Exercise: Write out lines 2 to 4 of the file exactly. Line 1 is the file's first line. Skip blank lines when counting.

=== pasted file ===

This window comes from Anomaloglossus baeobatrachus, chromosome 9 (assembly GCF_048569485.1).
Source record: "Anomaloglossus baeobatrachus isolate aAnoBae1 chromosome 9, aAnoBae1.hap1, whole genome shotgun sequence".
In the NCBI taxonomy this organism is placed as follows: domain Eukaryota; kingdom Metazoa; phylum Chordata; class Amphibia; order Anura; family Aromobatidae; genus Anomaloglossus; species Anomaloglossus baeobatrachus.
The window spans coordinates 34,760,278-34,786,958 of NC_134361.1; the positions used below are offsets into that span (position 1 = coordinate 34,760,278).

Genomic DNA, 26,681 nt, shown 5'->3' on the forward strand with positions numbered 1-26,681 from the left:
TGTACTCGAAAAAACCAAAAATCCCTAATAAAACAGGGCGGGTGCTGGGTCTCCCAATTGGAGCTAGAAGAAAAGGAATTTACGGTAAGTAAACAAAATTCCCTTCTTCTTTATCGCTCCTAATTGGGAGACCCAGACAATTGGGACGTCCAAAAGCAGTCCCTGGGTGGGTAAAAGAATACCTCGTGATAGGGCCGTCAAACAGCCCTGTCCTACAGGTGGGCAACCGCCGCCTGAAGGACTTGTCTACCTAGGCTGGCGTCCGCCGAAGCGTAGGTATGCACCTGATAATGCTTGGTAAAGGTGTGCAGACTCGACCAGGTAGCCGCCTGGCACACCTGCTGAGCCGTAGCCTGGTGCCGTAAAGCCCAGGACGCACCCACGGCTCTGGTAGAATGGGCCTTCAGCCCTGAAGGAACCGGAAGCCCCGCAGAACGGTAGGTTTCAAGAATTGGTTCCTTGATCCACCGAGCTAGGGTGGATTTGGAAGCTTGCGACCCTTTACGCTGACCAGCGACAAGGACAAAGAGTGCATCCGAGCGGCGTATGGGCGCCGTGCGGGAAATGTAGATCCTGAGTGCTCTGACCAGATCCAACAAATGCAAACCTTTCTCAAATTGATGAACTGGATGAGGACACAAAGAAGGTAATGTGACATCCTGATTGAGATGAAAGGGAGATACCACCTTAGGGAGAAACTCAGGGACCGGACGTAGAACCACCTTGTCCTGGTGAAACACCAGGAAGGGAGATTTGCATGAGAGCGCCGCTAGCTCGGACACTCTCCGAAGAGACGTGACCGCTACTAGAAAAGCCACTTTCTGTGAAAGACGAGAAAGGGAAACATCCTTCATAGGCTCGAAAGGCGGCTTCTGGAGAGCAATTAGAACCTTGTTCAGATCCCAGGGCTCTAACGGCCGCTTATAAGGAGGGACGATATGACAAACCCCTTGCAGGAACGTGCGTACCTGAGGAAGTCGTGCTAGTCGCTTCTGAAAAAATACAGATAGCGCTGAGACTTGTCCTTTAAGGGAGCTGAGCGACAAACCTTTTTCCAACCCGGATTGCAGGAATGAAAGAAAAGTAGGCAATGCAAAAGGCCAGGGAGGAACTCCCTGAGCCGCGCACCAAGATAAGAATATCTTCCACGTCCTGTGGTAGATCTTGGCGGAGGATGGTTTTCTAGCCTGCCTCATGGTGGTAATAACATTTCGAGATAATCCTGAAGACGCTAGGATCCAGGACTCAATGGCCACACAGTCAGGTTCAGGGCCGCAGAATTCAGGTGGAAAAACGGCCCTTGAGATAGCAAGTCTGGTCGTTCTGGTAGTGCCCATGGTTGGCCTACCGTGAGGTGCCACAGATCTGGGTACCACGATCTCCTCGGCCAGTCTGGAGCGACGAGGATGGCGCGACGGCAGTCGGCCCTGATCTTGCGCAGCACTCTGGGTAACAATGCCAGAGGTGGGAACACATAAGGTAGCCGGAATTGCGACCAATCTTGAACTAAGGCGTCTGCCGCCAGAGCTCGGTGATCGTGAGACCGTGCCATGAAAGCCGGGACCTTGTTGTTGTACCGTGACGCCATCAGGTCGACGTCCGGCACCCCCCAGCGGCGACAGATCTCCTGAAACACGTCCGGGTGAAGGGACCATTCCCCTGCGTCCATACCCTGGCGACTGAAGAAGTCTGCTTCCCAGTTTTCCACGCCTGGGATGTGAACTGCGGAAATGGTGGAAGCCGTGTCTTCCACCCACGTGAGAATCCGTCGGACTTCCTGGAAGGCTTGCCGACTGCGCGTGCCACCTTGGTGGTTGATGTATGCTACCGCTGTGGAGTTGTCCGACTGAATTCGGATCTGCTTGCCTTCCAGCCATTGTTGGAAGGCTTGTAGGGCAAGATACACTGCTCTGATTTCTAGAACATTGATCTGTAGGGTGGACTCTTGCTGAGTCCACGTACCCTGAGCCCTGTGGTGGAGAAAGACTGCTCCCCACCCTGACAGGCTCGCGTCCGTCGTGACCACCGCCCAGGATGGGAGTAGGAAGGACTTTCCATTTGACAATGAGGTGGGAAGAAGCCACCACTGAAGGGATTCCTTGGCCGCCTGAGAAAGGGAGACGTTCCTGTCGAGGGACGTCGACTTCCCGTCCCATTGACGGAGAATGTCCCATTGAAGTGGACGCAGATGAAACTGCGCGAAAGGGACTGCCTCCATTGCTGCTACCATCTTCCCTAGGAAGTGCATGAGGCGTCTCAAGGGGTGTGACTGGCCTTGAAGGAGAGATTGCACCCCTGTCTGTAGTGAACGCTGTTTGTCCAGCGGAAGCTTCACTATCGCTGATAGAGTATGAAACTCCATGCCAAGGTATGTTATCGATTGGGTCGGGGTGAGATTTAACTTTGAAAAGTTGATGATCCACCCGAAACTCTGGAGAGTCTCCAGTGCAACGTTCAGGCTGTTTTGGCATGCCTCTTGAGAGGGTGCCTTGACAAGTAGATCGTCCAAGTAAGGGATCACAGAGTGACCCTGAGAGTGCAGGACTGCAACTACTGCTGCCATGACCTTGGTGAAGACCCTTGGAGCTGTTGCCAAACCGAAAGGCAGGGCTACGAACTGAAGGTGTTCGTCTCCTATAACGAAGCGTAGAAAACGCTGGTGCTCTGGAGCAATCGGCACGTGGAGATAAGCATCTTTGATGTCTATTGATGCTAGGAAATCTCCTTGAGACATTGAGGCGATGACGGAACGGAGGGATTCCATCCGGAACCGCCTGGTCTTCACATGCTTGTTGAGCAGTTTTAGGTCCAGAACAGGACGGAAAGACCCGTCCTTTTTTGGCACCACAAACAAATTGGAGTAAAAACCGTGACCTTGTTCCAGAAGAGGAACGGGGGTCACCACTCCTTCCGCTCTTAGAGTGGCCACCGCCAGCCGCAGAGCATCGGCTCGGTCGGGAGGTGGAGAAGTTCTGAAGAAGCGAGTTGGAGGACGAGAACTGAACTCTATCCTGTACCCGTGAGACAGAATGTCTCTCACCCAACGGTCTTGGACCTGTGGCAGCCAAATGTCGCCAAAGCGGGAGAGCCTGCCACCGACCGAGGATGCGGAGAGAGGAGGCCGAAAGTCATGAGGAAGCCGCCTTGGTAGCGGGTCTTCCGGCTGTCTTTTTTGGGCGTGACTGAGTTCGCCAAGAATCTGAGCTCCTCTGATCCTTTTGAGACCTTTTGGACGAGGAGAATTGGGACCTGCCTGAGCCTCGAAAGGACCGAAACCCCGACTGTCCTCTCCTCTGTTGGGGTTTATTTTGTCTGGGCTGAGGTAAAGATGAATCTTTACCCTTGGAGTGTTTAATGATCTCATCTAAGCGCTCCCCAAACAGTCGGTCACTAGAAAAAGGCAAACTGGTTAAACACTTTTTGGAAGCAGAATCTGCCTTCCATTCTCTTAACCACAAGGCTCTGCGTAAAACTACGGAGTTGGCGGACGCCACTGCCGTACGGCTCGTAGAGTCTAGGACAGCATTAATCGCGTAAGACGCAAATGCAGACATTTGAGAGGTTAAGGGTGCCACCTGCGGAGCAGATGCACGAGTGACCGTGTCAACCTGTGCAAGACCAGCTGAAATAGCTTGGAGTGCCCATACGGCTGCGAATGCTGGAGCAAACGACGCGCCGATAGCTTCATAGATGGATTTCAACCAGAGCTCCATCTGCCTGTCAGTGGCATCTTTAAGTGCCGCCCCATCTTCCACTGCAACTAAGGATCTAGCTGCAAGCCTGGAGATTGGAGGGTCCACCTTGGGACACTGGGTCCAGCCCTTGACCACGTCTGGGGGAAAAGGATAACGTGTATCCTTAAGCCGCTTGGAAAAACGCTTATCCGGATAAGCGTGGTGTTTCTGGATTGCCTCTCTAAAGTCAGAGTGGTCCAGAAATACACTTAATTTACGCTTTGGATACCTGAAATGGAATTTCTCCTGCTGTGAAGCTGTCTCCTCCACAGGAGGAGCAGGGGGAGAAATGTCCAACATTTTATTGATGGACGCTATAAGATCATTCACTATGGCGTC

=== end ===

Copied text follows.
Source record: "Anomaloglossus baeobatrachus isolate aAnoBae1 chromosome 9, aAnoBae1.hap1, whole genome shotgun sequence".
In the NCBI taxonomy this organism is placed as follows: domain Eukaryota; kingdom Metazoa; phylum Chordata; class Amphibia; order Anura; family Aromobatidae; genus Anomaloglossus; species Anomaloglossus baeobatrachus.
The window spans coordinates 34,760,278-34,786,958 of NC_134361.1; the positions used below are offsets into that span (position 1 = coordinate 34,760,278).